| ||Format||Pages||Price|| |
|PDF (120K)||7||$25||  ADD TO CART|
|Complete Source PDF (20M)||1091||$132||  ADD TO CART|
A method to predict failure of adhesive joints is described. The fracture criterion is based on material-induced singularities that appear at the terminus of the joint. The criterion can be interpreted physically in terms of the elastic strain energy density. The criterion is formulated in terms of a singular intensity factor Q that is analogous to the stress intensity factor for the case when cracks are present. The strengths of the singularities are dependent on the elastic properties of the adhesive and the adherends and on the geometry of the bond terminus, but are postulated to be independent of loading and global geometry.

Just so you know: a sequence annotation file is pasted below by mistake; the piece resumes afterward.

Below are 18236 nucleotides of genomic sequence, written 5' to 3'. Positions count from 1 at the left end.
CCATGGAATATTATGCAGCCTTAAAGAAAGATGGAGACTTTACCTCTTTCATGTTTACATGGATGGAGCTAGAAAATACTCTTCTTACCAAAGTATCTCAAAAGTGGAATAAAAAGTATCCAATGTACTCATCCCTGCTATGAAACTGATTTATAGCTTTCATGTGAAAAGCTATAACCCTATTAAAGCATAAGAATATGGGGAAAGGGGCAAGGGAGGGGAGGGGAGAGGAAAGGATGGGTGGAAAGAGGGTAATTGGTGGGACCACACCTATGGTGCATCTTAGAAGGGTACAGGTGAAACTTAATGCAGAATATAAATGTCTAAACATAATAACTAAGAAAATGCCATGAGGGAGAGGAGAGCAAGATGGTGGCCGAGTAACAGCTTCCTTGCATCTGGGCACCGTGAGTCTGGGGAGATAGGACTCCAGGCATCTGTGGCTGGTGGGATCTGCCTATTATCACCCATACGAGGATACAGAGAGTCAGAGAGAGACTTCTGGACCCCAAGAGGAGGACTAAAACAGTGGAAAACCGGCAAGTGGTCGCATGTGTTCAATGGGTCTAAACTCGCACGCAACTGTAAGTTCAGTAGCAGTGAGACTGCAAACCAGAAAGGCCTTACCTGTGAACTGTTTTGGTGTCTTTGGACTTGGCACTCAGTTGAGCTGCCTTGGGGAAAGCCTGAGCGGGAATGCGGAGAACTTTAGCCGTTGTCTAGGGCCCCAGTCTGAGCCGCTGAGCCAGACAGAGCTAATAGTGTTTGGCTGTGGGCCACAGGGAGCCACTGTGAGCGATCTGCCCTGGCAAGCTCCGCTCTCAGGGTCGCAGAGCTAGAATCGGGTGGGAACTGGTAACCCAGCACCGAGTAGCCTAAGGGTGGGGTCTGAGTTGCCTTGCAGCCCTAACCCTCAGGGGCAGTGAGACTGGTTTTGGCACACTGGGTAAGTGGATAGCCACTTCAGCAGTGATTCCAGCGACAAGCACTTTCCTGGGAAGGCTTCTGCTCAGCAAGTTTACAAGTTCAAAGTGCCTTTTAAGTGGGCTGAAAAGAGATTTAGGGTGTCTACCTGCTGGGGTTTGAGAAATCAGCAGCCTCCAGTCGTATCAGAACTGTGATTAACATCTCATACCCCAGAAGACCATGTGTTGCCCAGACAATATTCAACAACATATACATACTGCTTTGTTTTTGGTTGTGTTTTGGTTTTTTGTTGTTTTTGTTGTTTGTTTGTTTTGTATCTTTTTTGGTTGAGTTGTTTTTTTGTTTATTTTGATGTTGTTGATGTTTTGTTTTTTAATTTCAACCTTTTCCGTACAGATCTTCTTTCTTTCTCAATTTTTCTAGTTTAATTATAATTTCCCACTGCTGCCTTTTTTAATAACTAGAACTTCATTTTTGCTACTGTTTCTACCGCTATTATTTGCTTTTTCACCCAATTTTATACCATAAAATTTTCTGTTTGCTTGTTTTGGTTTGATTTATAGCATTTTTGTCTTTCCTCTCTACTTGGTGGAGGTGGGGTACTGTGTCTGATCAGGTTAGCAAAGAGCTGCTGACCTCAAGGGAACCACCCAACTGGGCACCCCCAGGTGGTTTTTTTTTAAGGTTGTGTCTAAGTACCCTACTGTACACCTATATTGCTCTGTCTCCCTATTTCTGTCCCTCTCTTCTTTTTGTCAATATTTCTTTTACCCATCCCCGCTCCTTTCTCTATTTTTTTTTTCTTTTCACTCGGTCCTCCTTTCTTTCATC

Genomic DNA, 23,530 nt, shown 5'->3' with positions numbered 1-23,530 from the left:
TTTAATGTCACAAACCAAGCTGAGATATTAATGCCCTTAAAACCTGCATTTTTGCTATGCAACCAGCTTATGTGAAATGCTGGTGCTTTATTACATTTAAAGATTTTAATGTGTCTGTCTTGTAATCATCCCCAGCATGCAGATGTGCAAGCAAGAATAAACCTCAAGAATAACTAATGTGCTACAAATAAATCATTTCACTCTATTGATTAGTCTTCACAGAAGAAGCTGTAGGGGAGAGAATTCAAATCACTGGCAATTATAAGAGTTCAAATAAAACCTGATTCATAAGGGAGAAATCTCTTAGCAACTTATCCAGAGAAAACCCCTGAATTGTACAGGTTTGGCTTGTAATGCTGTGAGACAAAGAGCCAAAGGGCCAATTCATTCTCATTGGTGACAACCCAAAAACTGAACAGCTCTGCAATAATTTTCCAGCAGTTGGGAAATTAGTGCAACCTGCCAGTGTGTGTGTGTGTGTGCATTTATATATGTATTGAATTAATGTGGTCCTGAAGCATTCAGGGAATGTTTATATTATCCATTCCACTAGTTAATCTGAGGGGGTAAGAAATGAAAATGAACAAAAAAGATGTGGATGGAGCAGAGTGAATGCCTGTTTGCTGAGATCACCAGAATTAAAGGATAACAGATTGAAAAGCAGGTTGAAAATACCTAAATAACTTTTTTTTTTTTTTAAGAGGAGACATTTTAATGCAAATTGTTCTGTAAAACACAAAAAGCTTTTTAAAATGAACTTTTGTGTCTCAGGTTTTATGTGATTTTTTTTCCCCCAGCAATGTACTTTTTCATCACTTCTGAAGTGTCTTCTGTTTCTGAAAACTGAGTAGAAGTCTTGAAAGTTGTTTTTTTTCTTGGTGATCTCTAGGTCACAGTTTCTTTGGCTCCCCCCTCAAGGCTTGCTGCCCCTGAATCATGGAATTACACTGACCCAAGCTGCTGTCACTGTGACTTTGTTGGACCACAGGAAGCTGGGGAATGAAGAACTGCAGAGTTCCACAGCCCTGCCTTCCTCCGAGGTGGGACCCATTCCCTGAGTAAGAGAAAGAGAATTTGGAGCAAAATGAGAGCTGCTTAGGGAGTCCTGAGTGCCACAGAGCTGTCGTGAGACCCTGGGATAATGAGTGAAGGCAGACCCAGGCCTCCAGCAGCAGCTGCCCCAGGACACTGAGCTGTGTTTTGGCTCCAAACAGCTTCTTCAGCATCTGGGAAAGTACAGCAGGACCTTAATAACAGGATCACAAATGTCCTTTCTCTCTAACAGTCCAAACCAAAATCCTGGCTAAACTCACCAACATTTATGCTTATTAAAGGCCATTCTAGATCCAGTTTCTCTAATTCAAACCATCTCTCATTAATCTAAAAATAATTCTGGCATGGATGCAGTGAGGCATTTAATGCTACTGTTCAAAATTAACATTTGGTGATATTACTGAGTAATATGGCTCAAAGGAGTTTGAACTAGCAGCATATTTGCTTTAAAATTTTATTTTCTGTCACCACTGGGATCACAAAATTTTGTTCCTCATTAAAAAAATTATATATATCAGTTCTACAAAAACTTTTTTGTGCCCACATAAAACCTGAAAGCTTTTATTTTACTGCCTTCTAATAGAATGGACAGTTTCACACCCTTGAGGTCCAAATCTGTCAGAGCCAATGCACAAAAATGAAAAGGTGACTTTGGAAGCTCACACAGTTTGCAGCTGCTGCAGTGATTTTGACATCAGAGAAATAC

For the case of an adhesive joint, the different materials inducing the singularities may be the adherend and the adhesive. The criterion assumes that no cracks are present in the vicinity of the material-induced singularity and that fracture will occur as a cohesive fracture in the adhesive layer. It has been shown earlier that the criterion predicts with good accuracy the fracture load of test specimens loaded in combined tension and shear. The fracture load of the single-lap joint is predicted and compared with experimentally obtained values.
The presented method of predicting fracture in adhesive joints may be applicable to general joint geometries.
adhesive joints, finite element analysis, fracture criterion, material-induced singularities
Research associate, Royal Institute of Technology, Stockholm,